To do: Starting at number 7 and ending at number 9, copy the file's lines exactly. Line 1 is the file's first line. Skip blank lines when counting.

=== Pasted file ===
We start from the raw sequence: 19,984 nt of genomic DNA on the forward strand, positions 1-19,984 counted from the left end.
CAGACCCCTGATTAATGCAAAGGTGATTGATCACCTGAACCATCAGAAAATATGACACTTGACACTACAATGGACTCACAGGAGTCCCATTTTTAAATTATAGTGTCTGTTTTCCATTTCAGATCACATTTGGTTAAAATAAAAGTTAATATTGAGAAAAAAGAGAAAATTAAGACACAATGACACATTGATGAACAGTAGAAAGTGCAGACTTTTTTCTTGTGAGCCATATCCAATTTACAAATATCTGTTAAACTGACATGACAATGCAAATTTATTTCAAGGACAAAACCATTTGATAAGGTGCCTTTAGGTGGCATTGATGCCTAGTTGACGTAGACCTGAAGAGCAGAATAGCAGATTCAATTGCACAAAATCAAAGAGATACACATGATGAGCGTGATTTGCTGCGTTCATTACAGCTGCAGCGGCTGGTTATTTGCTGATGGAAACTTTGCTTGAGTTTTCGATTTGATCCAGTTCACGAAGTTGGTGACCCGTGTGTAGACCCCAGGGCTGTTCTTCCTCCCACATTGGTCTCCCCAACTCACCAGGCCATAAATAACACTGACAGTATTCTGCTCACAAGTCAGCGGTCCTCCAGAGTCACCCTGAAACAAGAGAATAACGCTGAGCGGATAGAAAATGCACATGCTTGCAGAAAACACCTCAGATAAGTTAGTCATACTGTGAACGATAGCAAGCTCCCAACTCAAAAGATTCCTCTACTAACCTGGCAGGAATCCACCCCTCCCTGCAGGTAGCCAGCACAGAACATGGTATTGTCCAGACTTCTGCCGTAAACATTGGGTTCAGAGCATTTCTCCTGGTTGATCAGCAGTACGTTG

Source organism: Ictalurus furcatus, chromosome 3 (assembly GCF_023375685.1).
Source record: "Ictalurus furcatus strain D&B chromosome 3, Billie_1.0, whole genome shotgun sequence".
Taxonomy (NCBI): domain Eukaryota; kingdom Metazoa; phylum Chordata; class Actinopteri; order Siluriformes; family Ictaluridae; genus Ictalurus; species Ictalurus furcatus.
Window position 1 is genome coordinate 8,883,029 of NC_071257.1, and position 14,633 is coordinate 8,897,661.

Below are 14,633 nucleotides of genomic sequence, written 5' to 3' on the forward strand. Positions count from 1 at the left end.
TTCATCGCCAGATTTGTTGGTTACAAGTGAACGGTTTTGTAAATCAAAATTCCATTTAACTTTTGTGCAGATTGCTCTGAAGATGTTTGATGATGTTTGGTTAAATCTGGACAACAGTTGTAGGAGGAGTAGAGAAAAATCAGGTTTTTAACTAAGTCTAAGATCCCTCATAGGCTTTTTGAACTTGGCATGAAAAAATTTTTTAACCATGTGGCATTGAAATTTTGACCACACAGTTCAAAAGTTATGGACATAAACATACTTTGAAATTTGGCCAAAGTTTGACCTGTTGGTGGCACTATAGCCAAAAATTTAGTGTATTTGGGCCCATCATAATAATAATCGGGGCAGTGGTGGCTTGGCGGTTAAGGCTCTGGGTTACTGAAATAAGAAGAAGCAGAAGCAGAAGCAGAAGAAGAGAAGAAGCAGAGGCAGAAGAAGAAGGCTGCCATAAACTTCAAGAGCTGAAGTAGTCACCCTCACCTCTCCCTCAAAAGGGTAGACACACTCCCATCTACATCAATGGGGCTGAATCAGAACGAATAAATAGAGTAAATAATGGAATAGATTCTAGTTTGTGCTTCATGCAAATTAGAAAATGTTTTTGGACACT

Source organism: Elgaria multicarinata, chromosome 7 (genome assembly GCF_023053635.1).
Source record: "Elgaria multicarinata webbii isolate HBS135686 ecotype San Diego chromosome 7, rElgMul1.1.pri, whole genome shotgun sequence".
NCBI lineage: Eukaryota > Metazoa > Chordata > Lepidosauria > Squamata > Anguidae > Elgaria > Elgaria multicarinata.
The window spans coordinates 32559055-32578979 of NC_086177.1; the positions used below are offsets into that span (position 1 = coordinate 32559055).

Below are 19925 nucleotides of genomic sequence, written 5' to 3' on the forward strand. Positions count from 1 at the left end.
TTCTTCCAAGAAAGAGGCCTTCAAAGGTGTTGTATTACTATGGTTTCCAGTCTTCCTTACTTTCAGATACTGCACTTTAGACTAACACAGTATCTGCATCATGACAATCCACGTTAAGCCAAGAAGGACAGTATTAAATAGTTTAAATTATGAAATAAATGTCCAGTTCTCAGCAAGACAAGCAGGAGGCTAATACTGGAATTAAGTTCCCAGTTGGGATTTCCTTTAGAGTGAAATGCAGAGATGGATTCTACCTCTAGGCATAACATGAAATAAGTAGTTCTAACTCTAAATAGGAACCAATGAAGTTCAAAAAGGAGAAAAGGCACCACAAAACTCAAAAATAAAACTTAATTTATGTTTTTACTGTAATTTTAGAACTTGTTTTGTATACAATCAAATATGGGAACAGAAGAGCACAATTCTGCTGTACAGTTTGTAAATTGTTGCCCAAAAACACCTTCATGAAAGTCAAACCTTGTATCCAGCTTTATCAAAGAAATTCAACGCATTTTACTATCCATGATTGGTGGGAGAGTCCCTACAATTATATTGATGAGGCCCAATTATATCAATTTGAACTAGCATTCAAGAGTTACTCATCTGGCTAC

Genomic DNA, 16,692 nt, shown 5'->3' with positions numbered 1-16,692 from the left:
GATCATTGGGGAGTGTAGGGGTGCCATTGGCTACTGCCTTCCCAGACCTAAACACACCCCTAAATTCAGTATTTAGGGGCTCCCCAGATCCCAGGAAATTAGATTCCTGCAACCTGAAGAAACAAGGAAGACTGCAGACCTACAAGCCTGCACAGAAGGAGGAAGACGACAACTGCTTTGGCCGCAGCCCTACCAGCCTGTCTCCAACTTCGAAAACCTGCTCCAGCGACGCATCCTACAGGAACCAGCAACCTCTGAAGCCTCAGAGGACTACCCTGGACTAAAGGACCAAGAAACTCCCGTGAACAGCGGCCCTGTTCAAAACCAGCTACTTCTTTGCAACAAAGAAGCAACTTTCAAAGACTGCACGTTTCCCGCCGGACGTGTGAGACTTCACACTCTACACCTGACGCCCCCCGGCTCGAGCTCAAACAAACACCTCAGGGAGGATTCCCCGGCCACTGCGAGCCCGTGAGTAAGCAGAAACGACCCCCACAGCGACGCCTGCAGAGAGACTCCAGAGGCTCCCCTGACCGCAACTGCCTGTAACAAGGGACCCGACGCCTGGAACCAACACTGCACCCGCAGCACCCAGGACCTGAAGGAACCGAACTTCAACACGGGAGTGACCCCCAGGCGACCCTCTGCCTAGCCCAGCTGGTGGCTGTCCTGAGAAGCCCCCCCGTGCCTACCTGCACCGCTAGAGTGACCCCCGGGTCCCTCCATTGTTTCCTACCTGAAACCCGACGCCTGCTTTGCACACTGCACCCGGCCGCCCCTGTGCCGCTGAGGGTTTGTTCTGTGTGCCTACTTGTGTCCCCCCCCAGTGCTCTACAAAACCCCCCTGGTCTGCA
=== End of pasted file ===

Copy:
Below are 14,633 nucleotides of genomic sequence, written 5' to 3' on the forward strand. Positions count from 1 at the left end.
TTCATCGCCAGATTTGTTGGTTACAAGTGAACGGTTTTGTAAATCAAAATTCCATTTAACTTTTGTGCAGATTGCTCTGAAGATGTTTGATGATGTTTGGTTAAATCTGGACAACAGTTGTAGGAGGAGTAGAGAAAAATCAGGTTTTTAACTAAGTCTAAGATCCCTCATAGGCTTTTTGAACTTGGCATGAAAAAATTTTTTAACCATGTGGCATTGAAATTTTGACCACACAGTTCAAAAGTTATGGACATAAACATACTTTGAAATTTGGCCAAAGTTTGACCTGTTGGTGGCACTATAGCCAAAAATTTAGTGTATTTGGGCCCATCATAATAATAATCGGGGCAGTGGTGGCTTGGCGGTTAAGGCTCTGGGTTACTGAAATAAGAAGAAGCAGAAGCAGAAGCAGAAGAAGAGAAGAAGCAGAGGCAGAAGAAGAAGGCTGCCATAAACTTCAAGAGCTGAAGTAGTCACCCTCACCTCTCCCTCAAAAGGGTAGACACACTCCCATCTACATCAATGGGGCTGAATCAGAACGAATAAATAGAGTAAATAATGGAATAGATTCTAGTTTGTGCTTCATGCAAATTAGAAAATGTTTTTGGACACT

Source organism: Elgaria multicarinata, chromosome 7 (genome assembly GCF_023053635.1).